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Playing Together: Four Levels of Improvisation and Two Axes of Appreciation
much more aggressive, but also very static. But the thing is, we moved on
on material too much... we [would] get somewhere and then one of us would
We weren’t recognising the same things. I mean he would probably say of
me that I missed the boat on something with him, but it’s more like I heard
this thing and he was hearing these crazy [things], and I was like... “we
could stay here for a couple of minutes”. But if someone leaves, then it
doesn’t work.
Over the course of fieldwork, I heard numerous examples of concerts where, as the
musicians themselves often confirmed, things weren’t ‘happening’, and where for long
periods of time nothing appeared to be ‘working’, ‘locking in’ or ‘grooving’ between
performers. These periods of ‘searching’ remain, of course, one of the qualities of
Improvised Music often most difficult for the ‘lay’ or new audience to grasp, and the
second axis of appreciation, described now, seeks to explain and justify the necessity
of such ‘non-working’ sections, as well as suggesting a second listening strategy from
which an alternative appreciation of Improvised Music might be drawn.
Axis 2: Interaction and Process
Aside from relatively rare occurrences where the musical level ‘worked’ consistently over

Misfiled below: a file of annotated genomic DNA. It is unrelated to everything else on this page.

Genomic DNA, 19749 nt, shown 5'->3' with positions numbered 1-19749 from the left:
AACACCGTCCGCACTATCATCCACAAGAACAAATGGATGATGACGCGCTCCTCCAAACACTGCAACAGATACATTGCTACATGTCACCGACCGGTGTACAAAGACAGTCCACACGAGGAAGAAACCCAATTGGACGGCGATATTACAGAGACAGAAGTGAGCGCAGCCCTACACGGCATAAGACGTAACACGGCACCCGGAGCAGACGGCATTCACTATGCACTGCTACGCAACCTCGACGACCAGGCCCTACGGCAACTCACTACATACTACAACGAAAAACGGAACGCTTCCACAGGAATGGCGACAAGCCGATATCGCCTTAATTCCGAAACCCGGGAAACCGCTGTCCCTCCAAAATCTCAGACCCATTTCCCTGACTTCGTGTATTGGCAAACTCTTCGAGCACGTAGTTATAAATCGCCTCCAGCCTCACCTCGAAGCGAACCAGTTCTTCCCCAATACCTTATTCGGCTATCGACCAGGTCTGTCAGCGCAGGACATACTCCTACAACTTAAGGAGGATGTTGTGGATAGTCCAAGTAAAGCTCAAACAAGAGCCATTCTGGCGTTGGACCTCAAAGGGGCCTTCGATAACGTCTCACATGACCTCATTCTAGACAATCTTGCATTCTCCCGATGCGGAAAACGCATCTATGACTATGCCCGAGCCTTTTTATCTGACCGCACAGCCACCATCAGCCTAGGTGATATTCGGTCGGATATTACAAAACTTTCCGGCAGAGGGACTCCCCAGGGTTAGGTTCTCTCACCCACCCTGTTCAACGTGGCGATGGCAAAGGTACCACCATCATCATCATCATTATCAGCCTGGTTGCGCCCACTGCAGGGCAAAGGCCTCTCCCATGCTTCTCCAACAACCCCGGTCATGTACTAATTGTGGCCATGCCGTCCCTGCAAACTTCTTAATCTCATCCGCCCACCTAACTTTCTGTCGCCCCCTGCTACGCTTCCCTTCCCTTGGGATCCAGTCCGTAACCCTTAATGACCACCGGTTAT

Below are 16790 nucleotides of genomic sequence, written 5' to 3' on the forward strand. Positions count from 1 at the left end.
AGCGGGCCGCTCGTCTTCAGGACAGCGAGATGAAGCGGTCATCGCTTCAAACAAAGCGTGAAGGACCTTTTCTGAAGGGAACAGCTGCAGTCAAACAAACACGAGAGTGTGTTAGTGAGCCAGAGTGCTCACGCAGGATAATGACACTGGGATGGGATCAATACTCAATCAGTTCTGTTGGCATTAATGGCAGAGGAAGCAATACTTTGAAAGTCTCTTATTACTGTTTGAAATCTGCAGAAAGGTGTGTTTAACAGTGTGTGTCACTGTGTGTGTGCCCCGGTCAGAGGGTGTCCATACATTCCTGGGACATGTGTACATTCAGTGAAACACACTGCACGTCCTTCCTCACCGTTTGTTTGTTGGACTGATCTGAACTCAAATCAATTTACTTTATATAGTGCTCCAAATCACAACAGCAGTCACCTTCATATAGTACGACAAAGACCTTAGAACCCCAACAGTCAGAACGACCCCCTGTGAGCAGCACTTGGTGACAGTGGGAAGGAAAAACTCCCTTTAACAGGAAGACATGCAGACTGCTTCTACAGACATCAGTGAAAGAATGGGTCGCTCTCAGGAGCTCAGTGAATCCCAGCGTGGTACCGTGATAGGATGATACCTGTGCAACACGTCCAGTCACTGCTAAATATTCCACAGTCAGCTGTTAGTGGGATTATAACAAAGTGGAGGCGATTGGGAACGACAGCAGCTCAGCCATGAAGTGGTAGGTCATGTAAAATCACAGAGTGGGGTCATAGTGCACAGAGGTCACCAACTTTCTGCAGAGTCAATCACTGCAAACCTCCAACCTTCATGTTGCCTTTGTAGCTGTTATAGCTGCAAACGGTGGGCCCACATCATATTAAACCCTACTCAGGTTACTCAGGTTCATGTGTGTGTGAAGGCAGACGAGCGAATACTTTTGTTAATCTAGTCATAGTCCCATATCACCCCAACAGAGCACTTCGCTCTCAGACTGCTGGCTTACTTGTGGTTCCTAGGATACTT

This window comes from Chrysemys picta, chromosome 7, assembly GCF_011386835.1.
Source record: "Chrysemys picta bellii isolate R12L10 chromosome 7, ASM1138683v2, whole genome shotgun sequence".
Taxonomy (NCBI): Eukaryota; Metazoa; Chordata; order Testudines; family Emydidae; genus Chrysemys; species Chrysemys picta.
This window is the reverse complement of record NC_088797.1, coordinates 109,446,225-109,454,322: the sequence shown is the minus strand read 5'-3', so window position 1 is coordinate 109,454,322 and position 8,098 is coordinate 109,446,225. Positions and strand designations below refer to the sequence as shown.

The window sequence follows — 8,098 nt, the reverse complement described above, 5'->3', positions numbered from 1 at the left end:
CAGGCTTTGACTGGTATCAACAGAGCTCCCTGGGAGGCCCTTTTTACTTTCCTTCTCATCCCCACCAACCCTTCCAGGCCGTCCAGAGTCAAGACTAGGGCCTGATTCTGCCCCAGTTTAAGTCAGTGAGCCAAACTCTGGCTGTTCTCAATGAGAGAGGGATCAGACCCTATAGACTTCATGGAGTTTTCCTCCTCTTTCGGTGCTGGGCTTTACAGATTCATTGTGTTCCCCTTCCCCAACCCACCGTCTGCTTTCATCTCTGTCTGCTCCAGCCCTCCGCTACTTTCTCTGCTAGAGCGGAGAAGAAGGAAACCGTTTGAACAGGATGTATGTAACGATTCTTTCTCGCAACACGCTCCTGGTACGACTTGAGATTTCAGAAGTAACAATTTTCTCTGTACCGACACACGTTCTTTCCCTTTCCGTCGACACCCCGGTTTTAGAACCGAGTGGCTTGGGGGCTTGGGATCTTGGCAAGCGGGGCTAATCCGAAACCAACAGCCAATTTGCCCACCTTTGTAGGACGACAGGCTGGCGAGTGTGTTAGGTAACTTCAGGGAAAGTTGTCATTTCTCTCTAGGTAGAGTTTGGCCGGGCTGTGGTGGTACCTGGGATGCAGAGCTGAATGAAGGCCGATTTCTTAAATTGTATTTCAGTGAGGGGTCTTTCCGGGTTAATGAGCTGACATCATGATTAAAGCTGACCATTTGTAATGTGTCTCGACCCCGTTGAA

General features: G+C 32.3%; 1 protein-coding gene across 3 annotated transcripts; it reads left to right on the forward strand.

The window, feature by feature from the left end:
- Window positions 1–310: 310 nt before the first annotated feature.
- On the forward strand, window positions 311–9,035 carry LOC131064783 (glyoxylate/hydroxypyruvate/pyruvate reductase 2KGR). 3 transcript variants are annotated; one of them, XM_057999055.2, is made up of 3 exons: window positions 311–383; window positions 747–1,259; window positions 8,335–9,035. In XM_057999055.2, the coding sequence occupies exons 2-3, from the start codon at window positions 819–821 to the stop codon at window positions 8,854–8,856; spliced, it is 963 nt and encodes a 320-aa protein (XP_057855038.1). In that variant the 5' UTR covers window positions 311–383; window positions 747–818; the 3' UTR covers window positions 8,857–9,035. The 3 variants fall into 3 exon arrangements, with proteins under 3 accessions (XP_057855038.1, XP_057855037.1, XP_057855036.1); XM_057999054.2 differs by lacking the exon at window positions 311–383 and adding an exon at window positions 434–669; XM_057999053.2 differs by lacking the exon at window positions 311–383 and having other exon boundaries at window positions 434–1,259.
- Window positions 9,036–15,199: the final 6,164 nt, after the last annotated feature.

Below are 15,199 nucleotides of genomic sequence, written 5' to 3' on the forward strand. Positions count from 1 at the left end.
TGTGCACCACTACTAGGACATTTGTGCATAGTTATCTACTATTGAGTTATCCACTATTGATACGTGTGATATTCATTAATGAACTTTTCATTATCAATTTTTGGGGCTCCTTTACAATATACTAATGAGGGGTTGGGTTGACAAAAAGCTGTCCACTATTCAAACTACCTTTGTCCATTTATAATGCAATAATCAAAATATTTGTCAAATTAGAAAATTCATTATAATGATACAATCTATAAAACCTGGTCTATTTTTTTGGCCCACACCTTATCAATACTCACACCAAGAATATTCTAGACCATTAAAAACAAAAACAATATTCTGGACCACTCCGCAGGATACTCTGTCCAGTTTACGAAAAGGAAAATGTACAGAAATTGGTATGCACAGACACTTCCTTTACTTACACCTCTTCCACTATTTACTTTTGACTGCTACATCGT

the course of an entire performance, most ‘real’ Improvised Music concerts incorporated
various degrees of ‘searching’, where the musical result was far from ‘happening’,
‘grooving’ or ‘locking in’, and the aesthetic outcome was far from united.
As Els Vandeweyer put it, “sometimes there’s these really searching periods in the music
where there’s nothing much happening”, and, in the words of Anna Kaluza:
Maybe there are amazing things happening at some point, but then there
will be very strange moments too - it can’t be avoided, and it shouldn’t be.
Such “strange moments” appeared to be factored into the expectations of many musicians
and expert listeners, who would content themselves with the promise that their patience
would be rewarded later, and in such cases, the resulting ‘working’ music was usually
deemed to be of a sufficiently high and unique quality to warrant the preceding vagueness
and uncertainty.31
Kaluza’s “amazing things” didn’t need to be many, listener Cristina Marx telling me
Klaus Kürvers described how, “For me, bad music is music that’s predictable. When I know, or
think it’s going to do a certain thing, and then it does it... then I start to fall asleep... When I think it’s
going to do a certain thing and then something totally different happens, then I’m awake, that interests
me. [...] You hear that in all good music.”